Play to Pay
With videogame production budgets surpassing even Hollywood's grossest excesses, the market is rapidly out-pricing small developers, and even the big guys are feeling the pinch. Indie development is one route, but there are only so many games one can produce in one's bedroom. So what's a developer to do? Why, raise the price, of course. But in spite of Adam Smith's notions, it's not as simple as all that.
Read Full Article
Drop the price! $20 games would fly off the shelves. Obviously it needs more thought but why not?
The other thing i have always thought is a good idea:
Keep the same engine. If a lot of the development time is used in making the engine reuse it. Sure it won't get prettier so fast but its possible to design future proofed engines - look at Crysis. A lot of people are bitching that "ZOMG it won't run of MAX!1111". SO make an engine that will make use of more than is currently available. Be careful to disable all of those features and then release your game. Next game turn on more of the features.
Production time = cost. Reduce times, reduce cost.
Look at the Total War series. They make an engine. Make a couple of games and then make a new engine. However its clever than that. By using 2 teams they can be making the new engine while making the second game. That way the third game can be released on time and the fourth and fifth games can be worked on.
Another massive cost save will be automatically generated content. It doesn't have to be as far reaching as SPORE - Oblivion had trees placed automatically to create large areas quickly. You just tweak things around the main areas.
Theres a lot of things to do...
Obviously it needs more thought but why not?
Short answer: because cutting 2/3 off the price will not triple the sales of an AAA title.
Another massive cost save will be automatically generated content. It doesn't have to be as far reaching as SPORE
...which must be costing virtually nothing to develop!
OK, I'm teasing quite unfairly here. But the reality is that games publishers constantly look for ways to cut costs (though mostly not in order to cut prices) and so these sorts of things do get tried. Game developers fold. Publishers fold. The companies best able to make money survive. Chances are they're mostly getting their cost efficiency measures pretty much right.
Want to know what flew off the shelves? Halo 3 did. If I was a publisher that would send a clear message to me. Develop a hit game and you can sell it for whatever you like.
Ok $40 then. Games sell online in the UK for £18 which is roughly $40. So i took the price down to half that ie roughly $20. Of course if we are talking console games then maybe its different. But WHY is it different? I'd say PC games sell less than console games so why are they cheaper?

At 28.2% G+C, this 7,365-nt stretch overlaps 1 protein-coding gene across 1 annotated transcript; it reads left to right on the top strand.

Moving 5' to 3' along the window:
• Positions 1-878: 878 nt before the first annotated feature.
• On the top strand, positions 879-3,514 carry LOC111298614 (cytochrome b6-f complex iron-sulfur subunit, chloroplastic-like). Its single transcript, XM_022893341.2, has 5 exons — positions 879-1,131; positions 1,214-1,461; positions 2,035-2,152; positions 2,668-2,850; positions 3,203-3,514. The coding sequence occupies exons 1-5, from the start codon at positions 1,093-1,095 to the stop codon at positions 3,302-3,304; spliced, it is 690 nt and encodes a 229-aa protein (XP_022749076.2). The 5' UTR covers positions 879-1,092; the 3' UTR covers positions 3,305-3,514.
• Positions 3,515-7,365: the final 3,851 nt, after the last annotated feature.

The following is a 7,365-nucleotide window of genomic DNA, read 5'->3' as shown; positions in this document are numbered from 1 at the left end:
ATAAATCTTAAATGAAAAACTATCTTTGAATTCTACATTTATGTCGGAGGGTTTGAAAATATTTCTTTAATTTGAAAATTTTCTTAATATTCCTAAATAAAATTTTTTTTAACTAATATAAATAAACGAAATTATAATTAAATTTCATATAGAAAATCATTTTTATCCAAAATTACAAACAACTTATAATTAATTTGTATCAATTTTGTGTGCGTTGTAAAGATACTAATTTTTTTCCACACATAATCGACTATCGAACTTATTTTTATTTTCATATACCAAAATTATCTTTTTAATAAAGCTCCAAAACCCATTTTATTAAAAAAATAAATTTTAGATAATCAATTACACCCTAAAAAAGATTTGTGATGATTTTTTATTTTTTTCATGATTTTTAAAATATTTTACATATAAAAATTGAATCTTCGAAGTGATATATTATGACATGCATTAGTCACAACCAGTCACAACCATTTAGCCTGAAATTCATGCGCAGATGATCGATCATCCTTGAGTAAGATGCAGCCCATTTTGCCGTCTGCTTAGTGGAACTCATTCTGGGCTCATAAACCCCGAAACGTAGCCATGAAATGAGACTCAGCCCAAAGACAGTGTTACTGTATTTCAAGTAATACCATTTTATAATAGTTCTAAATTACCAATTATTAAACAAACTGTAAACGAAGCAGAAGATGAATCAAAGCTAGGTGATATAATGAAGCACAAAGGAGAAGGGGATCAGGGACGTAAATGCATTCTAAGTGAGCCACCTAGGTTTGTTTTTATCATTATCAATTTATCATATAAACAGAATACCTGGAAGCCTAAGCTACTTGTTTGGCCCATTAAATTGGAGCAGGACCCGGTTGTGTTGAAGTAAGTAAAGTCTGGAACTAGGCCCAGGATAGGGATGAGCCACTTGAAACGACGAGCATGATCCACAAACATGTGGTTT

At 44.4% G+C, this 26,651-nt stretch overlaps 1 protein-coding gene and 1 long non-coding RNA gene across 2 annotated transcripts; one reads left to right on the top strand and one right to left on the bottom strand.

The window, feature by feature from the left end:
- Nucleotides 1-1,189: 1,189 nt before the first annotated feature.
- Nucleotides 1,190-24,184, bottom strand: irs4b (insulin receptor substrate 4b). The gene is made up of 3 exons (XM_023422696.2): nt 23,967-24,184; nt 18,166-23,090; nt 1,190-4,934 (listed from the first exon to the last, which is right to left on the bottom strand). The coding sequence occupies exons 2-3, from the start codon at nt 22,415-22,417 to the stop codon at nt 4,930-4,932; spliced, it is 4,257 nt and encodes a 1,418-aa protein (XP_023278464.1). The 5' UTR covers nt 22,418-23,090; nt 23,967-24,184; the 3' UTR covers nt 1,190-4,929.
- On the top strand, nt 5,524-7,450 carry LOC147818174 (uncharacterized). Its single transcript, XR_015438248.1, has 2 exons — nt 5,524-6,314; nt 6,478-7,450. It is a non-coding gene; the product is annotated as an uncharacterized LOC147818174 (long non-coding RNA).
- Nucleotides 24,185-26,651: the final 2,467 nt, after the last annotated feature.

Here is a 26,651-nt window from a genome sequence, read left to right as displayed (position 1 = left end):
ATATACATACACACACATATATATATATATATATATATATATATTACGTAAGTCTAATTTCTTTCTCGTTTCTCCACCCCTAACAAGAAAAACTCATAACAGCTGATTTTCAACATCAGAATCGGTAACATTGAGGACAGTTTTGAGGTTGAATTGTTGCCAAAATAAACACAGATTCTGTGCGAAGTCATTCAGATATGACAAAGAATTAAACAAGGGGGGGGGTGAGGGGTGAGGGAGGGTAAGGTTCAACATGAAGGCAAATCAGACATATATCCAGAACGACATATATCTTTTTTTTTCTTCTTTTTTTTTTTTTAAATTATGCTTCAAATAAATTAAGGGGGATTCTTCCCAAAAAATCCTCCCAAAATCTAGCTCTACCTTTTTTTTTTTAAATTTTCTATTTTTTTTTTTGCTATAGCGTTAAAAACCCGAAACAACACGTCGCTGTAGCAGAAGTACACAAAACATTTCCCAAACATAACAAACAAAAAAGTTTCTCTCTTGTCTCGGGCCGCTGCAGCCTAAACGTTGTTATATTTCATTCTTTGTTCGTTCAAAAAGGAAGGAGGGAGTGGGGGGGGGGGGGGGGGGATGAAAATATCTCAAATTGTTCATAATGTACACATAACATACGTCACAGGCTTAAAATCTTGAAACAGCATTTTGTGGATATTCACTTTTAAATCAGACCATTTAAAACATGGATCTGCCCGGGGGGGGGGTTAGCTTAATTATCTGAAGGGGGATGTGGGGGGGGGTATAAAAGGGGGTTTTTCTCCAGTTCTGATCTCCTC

If the problem is lack of market penetration due to high entry cost then you reduce the entry cost. You don't increase the price further.
"...which must be costing virtually nothing to develop!"
The point is that once it IS developed its developed - you reuse it. If publishers had any sense all their devs would share tech.
One of the major time sinks in development is the art assets. The music, the sounds, the textures the level design. Anything to stream line the process is going to be save time.
In fact the best thing might be for middleware to get better. If someone made a flexible engine and marketed it to developers then you could get somewhere. If engine because more standardised overall then devs could make games quicker as they would be familiar with the tech and the buys could be ironed out.
This is already happening to certain extent i believe look at the Unreal engines and the some physics engines....
Game design has got to be one of the few areas where bespoke design is almost always the prefered route. Just seems strange...
Lightbulb is right on the money. Middleware is the key.
I've always thought that you can see a parallel in the film industry, who have used various film formats throughout the years, using them as tools to create their own products. You can already see how some people have produced mods that are completely different from the games on which their engines were originally based (just google "halflife 2 wars" and take a look) to understand what can be done.
The more complex the game, the more that can be done with it. Forget XNA. What kind of games can you make with the Crysis level editor? Once the leap is made from hard-code to what is effectively level-editing (or rather "high-level game design" :D ), the emphasis can change to Art Design and AI Programming. Obviously, a team that can work on hard-code can optimise it so it will run faster with better graphics and AI, but how long till CPU/GPU power starts to close the gap between the two approaches? (We already have WYSIWYG programs in computing. Hell, how many of us use Assembly to program? Not very many! :D )
There will need to be changes is the way the license is paid for (more royalties for less upfront charges for the smaller devs, presumably), but nothing too onerous to work out.
Another approach can be seen in Id Sortware's new Tech 5 engine, which writes code for each platform (PC, Mac, XBox, PS3) eliminating *most* of the need for specific programming teams. This will be a Godsend for small dev teams who could now have access to 4 markets, rather than 1 or 2 for almost the same cost.